Founded in 1881 and opening its doors two years later, the University of Texas is filled with history and curiosities. Although the university is nothing if not modern in its educational efforts, the architecture that has popped up throughout its Austin campus is as varied as it is beautiful. Here is a brief architectural tour of the University of Texas at Austin.
The Blanton Museum of Art is one of the most prominent university art museums in the United States. Founded in 1963, the museum holds the largest public collection in Central Texas, consisting of two building complexes filled with modern and contemporary art, Latin American art, prints and drawings from Europe and more. The museum’s architecture itself is visually appealing, and in 2012, it was voted by the readers of TheAustin Chronicle as the best museum in the city. Entry costs $9 for adults and $5 for students; children under 12 go free.
Nestled inside Battle Hall is the Architecture and Planning Library, a nationally recognized architectural research center on campus. Containing more than 20,000 volumes of rare, unique and contextually significant publications, it is considered one of the collections of distinction of the University of Texas Libraries. Besides its contents, the library is noteworthy for its grandiose appearance. To access the library, visitors walk up a spiral staircase before finding themselves in an airy reading room with wood rafter beams criss-crossing the ceilings to buttress the walls. Lit mostly by natural light, the deep mahogany of the wooden decorative access gleams in a way that makes visitors feel instantly welcome.
Right smack in front of the iconic UT tower is the Littlefield Fountain. This World War I memorial is a monument designed by Italian-born sculptor Pompeo Coppini. The fountain has been in operation since 1933 and was named after university regent and benefactor George W Littlefield, whose donation paid for its design and construction. Expect to see students sticking their feet in on hot summer days and many graduation photos being taken in front of this picturesque piece. Also, if they accidentally leave the fountain on during a frozen winter evening, the result is a beautiful formation of ice crystals that you won’t want to miss.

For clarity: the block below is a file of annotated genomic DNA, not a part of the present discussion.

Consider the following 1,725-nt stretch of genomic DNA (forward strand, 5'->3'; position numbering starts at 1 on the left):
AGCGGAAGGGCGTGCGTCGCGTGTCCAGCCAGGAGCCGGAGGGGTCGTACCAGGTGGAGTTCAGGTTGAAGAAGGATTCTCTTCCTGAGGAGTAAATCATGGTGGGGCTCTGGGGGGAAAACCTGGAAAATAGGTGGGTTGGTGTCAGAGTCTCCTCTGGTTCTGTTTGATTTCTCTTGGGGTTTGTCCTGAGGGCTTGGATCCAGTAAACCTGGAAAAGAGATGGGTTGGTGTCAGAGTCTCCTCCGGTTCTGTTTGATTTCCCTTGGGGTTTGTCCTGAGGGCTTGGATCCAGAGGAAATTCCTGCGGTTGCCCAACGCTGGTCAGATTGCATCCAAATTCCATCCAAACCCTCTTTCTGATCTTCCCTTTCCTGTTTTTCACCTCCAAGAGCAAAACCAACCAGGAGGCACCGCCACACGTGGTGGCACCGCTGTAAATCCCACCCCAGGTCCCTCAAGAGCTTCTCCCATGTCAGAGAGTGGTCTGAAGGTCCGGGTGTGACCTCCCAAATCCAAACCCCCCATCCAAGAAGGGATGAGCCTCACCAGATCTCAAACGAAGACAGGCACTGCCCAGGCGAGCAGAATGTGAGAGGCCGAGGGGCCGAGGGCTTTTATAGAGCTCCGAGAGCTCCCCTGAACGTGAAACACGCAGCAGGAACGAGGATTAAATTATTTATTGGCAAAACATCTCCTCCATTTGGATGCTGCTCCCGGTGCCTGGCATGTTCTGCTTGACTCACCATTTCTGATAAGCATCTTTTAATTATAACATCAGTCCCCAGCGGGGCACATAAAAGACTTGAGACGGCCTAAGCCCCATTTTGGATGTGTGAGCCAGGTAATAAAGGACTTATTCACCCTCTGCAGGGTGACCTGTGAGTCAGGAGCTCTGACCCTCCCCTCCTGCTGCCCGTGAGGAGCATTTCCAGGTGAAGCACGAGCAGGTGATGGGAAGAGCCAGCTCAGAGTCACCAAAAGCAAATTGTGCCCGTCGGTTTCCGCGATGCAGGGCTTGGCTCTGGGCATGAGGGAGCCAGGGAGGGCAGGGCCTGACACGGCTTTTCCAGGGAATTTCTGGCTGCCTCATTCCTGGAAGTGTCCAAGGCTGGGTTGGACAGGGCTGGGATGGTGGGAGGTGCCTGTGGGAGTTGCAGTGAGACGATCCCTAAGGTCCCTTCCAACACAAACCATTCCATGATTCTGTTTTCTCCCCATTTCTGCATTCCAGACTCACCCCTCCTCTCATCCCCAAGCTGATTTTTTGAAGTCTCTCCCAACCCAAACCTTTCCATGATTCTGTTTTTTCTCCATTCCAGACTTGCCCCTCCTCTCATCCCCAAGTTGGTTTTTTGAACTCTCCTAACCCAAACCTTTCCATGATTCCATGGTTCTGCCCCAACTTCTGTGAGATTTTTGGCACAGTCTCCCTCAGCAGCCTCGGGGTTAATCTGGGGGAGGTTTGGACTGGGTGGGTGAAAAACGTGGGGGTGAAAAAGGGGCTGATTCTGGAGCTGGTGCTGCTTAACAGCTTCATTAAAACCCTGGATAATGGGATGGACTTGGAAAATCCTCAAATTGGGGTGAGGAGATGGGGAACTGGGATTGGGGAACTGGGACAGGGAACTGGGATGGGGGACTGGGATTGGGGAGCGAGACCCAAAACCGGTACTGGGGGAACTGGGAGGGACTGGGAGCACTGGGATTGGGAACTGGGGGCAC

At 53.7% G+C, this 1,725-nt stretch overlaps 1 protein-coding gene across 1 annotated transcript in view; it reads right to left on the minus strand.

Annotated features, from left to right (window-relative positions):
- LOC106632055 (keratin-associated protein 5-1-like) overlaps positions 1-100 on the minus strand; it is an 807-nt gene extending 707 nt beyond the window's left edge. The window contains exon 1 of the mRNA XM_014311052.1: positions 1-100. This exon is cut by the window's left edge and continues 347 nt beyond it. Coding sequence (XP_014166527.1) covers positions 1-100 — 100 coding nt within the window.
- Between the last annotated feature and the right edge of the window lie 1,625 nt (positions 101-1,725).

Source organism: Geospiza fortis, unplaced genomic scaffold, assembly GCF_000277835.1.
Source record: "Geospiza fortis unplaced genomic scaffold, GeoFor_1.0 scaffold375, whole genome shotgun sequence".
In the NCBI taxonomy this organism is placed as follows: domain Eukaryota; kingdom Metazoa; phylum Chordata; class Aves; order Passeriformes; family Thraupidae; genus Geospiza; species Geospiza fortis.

The Harry Ransom Center is an archive, library and museum that specializes in literary and cultural artefacts from the USA and Europe. Used by students and the public, it houses 36 million literary manuscripts, one million rare books, five million photographs and more than 100,000 works of art, including the very first photograph ever taken and a Gutenberg Bible. The exterior of the building is an impressive fortress that hints at a well-kept secret within the walls.
Goldsmith Hall serves as one of the primary buildings for students in the School of Architecture. The building is noteworthy in its own right, but tucked away on the backside is a little, balanced courtyard that is reminiscent of Neoclassical architecture. With stone paths that are corralled by palm trees planted equidistant from one another, you can’t help but get the feeling that each step is taking you closer to your grand entrance.
Since opening in 1924, the University of Texas football stadium has been expanded several times. Today it can hold 100,000 people, and in 2018 it hosted a school record by hosting 103,507 spectators for a game against the University of Southern California. Outside of the playing field, the stadium is known for its state-of-the-art gym and is continuously filled with students, and not just on game day, as the facility functions as another place to hold classes.
One of the main architectural attractions on campus is the University of Texas Tower. Designed by French architect Paul Cret, the 307-foot (94-metre) tower was completed in 1937 with the initial purpose of housing the university’s book stacks. Patrons searched a card catalogue for the books they needed and requested their selections from the front desk. From there, orders were sent up to the Tower librarian, who often wore roller skates to navigate the rows of book shelves, and then sent down the books via a dumb waiter. As student enrolment and the library’s archives grew, the wait time to check out a book rose to more than 30 minutes. The school then moved its collection to various open-stack libraries as the Main Building now houses administrative services and the tower represents a symbol of academic excellence. At the top of the tower is the state’s largest carillon, which contains 56 bells that chime daily. The tower can also be lit up in orange and white, the school’s colors, for various celebrations or observances.